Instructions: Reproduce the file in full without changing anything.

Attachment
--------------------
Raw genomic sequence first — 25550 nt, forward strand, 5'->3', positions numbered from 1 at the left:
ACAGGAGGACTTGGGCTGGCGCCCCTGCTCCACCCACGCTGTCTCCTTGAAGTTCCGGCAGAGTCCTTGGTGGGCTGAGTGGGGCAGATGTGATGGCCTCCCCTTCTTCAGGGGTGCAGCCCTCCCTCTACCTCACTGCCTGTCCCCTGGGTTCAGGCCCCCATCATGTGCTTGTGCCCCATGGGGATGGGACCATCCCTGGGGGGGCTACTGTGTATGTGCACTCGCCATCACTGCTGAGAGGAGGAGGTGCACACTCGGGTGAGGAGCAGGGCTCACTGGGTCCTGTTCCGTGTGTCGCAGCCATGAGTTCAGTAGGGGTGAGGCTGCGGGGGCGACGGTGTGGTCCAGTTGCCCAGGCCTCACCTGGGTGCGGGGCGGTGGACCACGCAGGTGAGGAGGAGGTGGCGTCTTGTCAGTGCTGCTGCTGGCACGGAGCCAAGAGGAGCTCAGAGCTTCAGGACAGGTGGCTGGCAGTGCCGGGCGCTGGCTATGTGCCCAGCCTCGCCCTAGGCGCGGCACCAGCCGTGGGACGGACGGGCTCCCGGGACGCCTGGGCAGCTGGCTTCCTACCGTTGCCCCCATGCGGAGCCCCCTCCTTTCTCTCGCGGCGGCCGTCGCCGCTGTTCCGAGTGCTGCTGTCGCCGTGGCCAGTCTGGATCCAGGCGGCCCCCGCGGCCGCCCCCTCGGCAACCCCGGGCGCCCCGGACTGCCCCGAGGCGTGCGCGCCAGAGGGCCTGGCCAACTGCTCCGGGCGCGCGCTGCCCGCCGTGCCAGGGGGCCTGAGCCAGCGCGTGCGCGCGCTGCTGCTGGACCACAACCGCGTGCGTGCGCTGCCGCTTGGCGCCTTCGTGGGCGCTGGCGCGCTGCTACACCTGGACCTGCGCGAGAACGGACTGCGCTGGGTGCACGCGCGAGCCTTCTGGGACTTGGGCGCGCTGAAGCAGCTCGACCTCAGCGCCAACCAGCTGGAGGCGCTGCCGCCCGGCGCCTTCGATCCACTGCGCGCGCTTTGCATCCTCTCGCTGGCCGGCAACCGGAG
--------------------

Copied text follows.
Raw genomic sequence first — 25550 nt, forward strand, 5'->3', positions numbered from 1 at the left:
ACAGGAGGACTTGGGCTGGCGCCCCTGCTCCACCCACGCTGTCTCCTTGAAGTTCCGGCAGAGTCCTTGGTGGGCTGAGTGGGGCAGATGTGATGGCCTCCCCTTCTTCAGGGGTGCAGCCCTCCCTCTACCTCACTGCCTGTCCCCTGGGTTCAGGCCCCCATCATGTGCTTGTGCCCCATGGGGATGGGACCATCCCTGGGGGGGCTACTGTGTATGTGCACTCGCCATCACTGCTGAGAGGAGGAGGTGCACACTCGGGTGAGGAGCAGGGCTCACTGGGTCCTGTTCCGTGTGTCGCAGCCATGAGTTCAGTAGGGGTGAGGCTGCGGGGGCGACGGTGTGGTCCAGTTGCCCAGGCCTCACCTGGGTGCGGGGCGGTGGACCACGCAGGTGAGGAGGAGGTGGCGTCTTGTCAGTGCTGCTGCTGGCACGGAGCCAAGAGGAGCTCAGAGCTTCAGGACAGGTGGCTGGCAGTGCCGGGCGCTGGCTATGTGCCCAGCCTCGCCCTAGGCGCGGCACCAGCCGTGGGACGGACGGGCTCCCGGGACGCCTGGGCAGCTGGCTTCCTACCGTTGCCCCCATGCGGAGCCCCCTCCTTTCTCTCGCGGCGGCCGTCGCCGCTGTTCCGAGTGCTGCTGTCGCCGTGGCCAGTCTGGATCCAGGCGGCCCCCGCGGCCGCCCCCTCGGCAACCCCGGGCGCCCCGGACTGCCCCGAGGCGTGCGCGCCAGAGGGCCTGGCCAACTGCTCCGGGCGCGCGCTGCCCGCCGTGCCAGGGGGCCTGAGCCAGCGCGTGCGCGCGCTGCTGCTGGACCACAACCGCGTGCGTGCGCTGCCGCTTGGCGCCTTCGTGGGCGCTGGCGCGCTGCTACACCTGGACCTGCGCGAGAACGGACTGCGCTGGGTGCACGCGCGAGCCTTCTGGGACTTGGGCGCGCTGAAGCAGCTCGACCTCAGCGCCAACCAGCTGGAGGCGCTGCCGCCCGGCGCCTTCGATCCACTGCGCGCGCTTTGCATCCTCTCGCTGGCCGGCAACCGGAG